Love HeartWood’s Journal

Trading Fair – How and Why It Makes Sense for Love HeartWood

by | Feb 25, 2019 | journal, sustainability | 0 comments

It’s Fairtrade Fortnight at the moment so I’d like to share with you how and why Love HeartWood trades fairly.

I often use the word ethical to describe my business and what that boils down to for me is being fair. I need to source a lot of things from wood and finishes all the way through to gift bags, strings and labels. My suppliers fit with my values: natural, ethical and honest. Their products are not the cheapest but I know my purchase is having a positive impact. I believe my customers also share these values and are prepared to pay that little bit more for a far more superior, fairly made product.

I’d like to share a few of my choices with you to show you what I mean.

The Acorn Jewellery Collection

When I was looking for a cord to create my Wooden Acorn Pendant I could have gone with a cheap leather cord from China. That would have meant I didn’t know what conditions it was made under and how much the workers were paid. Instead I chose to support Ines Jewelry Finding, a small business much like my own based in Santarem, Portugal. Their cork is sustainable, handmade, vegan and top quality. The air miles are also a lot lower than from China.

The Blue Sky Toy Collection

During my research on wooden toys I noted they’re coated with bright, cheerful paints. One of the constituent parts of a paint is the binder. The binder imparts properties such as gloss, durability, flexibility, and toughness. Most binders are synthetic resins such as acrylics, vinyl-acrylics, vinyl acetate/ethylene (VAE), polyurethanes, polyesters, melamine resins, epoxy, silanes or siloxanes. In other words paint is plastic. I wasn’t happy about coating my beautiful natural toys in plastic so I had to look for an alternative. I eventually chose Lakeland Paints. Their website proudly states:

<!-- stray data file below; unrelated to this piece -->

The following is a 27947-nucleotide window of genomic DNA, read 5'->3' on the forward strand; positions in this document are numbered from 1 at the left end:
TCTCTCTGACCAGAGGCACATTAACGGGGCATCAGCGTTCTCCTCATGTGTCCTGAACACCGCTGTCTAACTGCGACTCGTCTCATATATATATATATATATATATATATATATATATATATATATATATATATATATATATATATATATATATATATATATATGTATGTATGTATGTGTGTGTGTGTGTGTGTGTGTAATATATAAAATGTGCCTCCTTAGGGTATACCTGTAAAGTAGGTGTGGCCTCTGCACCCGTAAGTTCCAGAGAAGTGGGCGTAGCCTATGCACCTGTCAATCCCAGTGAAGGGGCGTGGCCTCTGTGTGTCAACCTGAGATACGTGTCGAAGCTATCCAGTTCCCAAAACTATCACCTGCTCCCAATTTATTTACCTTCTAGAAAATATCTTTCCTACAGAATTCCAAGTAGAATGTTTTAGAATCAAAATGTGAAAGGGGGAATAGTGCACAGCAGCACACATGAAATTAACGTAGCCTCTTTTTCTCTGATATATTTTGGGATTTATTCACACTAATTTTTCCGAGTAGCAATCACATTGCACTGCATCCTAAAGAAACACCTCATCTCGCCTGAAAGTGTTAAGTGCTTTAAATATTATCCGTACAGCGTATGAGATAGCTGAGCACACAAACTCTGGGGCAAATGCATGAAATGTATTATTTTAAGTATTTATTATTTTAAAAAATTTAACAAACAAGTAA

“After 6 years of product development, Ian West and John Ashworth created the world’s first complete range of odourless, solvent free, non-toxic decorative paints.
Launched in 1989, to this day we stay true to our promise. All of our organic paints and varnishes are hand crafted and colour matched at our factory in the Lune Valley, North Lancashire.”

I love the company’s passion for what they do. Their plant based wood washes give my toys a unique look, allowing the beauty of the wood to show through. Because they are a niche product their prices are higher however the benefits are worth it for me.

Ethical Gift Bags

Many of my gifts come in a printed, cotton drawstring bag. I have to confess when I started my business I ordered these from China and they cost 1p each. When it was time to reorder I decided I needed to know where my bags were coming from and how they’d been made. That was when I discovered Where Does It Come From?

Where Does It Come From? make its own brand of gorgeous, ethical clothes and accessories that are fully traceable. Jo from Where Does It Come From? helped to have my bags handwoven and constructed from ‘khadi’ cotton (a sustainable process) in a Co-operative in Bangladesh. The photo at the top of the page shows one being sewn. Soon I will receive a traceable code I’ll share with my customers to see where their bag came from. These handmade, ethical bags are fairly made and cost more in monetary terms than the 1p bags from China. But because I know they’re handmade by people receiving a fair wage, under fair conditions makes them meaningful to me and therefore valuable.

It’s important to me to support small, handmade businesses, like myself. Their eco credentials are paramount. Buying fair trade adds so much to my products. It reinforces my values and shows I’m willing to put my money where my mouth is, so to speak. Yes, it does cost more but the result is a truly handmade, ethical, sustainable product. I believe that’s a gift really worth giving.

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